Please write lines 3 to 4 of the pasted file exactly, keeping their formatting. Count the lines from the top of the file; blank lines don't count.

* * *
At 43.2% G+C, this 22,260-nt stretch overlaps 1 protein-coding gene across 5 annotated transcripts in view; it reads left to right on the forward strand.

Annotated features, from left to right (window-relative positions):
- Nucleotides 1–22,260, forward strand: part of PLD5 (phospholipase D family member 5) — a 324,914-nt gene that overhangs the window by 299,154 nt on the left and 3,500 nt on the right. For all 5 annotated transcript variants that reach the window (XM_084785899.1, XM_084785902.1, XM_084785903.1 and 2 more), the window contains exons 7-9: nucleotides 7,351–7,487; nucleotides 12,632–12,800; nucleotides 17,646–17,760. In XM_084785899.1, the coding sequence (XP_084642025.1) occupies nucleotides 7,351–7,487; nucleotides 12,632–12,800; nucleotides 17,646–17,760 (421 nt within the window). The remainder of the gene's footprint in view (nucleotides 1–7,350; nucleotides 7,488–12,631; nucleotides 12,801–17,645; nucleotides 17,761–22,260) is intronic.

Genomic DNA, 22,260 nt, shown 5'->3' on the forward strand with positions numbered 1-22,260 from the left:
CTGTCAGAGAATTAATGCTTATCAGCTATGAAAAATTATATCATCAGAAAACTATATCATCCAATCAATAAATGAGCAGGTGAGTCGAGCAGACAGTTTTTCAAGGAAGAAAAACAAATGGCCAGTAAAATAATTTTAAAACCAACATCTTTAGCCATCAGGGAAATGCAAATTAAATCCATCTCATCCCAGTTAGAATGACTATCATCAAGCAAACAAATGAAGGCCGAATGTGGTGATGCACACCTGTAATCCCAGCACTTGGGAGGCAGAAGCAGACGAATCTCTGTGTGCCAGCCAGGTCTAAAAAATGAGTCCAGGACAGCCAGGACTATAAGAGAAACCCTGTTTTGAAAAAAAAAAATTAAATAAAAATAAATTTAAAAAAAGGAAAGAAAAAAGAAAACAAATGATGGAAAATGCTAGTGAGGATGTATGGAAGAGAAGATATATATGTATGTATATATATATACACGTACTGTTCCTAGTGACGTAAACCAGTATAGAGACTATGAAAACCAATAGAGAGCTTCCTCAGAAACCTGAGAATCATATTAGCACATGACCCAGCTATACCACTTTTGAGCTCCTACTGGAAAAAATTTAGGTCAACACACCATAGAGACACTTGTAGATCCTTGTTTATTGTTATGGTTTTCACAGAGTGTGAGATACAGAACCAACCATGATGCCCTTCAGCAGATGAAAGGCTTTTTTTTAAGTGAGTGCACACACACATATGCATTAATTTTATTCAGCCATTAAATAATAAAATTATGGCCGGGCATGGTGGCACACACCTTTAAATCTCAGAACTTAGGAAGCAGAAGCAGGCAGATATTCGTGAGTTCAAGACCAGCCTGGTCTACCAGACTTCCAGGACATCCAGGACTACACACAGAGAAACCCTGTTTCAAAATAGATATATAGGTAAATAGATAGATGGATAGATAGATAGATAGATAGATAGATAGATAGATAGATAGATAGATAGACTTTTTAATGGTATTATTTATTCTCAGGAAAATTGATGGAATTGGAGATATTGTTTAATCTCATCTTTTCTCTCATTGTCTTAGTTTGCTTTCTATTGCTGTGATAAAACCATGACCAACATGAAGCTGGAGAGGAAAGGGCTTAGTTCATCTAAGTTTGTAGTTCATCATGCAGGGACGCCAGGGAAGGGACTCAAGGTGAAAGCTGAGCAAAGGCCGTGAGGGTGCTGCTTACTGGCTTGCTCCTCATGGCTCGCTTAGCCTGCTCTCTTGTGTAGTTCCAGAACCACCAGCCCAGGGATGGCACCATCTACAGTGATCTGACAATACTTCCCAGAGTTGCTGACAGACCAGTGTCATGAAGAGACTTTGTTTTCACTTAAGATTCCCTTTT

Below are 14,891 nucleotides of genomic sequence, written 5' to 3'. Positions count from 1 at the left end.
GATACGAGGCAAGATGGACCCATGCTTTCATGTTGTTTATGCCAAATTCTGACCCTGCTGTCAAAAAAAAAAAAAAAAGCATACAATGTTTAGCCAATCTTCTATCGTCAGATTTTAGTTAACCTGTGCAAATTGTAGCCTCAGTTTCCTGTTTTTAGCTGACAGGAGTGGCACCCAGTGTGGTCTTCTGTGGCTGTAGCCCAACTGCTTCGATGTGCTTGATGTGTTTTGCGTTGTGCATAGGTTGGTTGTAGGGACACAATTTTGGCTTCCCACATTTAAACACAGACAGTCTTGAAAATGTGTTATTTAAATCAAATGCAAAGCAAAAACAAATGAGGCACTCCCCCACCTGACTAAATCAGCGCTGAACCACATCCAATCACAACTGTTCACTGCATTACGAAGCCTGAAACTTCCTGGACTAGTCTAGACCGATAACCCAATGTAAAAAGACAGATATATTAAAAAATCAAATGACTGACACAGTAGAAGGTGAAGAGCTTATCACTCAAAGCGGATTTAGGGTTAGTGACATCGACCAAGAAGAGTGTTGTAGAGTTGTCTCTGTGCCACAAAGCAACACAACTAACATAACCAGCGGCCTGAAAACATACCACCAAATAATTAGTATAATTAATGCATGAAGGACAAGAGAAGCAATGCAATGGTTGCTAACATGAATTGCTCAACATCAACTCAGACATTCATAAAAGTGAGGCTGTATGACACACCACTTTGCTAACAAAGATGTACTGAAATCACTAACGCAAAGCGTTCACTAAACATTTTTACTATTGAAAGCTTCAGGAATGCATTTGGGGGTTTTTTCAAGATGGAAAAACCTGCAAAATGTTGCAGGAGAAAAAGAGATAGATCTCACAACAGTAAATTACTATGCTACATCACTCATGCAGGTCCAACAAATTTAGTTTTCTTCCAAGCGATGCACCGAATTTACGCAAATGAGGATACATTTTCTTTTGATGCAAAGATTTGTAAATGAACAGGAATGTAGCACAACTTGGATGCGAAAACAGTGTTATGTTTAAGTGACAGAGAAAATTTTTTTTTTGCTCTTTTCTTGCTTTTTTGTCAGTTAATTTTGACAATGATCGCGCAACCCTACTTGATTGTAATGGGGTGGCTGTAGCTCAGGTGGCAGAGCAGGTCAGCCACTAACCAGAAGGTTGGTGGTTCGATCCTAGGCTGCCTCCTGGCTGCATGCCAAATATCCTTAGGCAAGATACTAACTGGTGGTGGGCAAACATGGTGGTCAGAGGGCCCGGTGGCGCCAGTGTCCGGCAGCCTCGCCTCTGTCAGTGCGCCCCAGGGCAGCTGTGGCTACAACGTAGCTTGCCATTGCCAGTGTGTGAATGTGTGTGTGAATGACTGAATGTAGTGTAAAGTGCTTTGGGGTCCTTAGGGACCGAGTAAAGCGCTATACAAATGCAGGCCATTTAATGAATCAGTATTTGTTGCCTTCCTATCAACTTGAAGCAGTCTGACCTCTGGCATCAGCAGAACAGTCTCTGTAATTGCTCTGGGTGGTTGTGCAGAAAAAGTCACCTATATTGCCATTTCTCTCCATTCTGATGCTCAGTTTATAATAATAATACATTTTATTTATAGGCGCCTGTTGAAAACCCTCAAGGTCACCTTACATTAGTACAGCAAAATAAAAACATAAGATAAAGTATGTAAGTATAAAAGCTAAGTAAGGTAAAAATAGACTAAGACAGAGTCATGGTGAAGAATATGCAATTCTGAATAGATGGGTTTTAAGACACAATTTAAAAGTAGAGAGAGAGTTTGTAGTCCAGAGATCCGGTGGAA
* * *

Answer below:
- Nucleotides 1–22,260, forward strand: part of PLD5 (phospholipase D family member 5) — a 324,914-nt gene that overhangs the window by 299,154 nt on the left and 3,500 nt on the right. For all 5 annotated transcript variants that reach the window (XM_084785899.1, XM_084785902.1, XM_084785903.1 and 2 more), the window contains exons 7-9: nucleotides 7,351–7,487; nucleotides 12,632–12,800; nucleotides 17,646–17,760. In XM_084785899.1, the coding sequence (XP_084642025.1) occupies nucleotides 7,351–7,487; nucleotides 12,632–12,800; nucleotides 17,646–17,760 (421 nt within the window). The remainder of the gene's footprint in view (nucleotides 1–7,350; nucleotides 7,488–12,631; nucleotides 12,801–17,645; nucleotides 17,761–22,260) is intronic.

Genomic DNA, 22,260 nt, shown 5'->3' on the forward strand with positions numbered 1-22,260 from the left: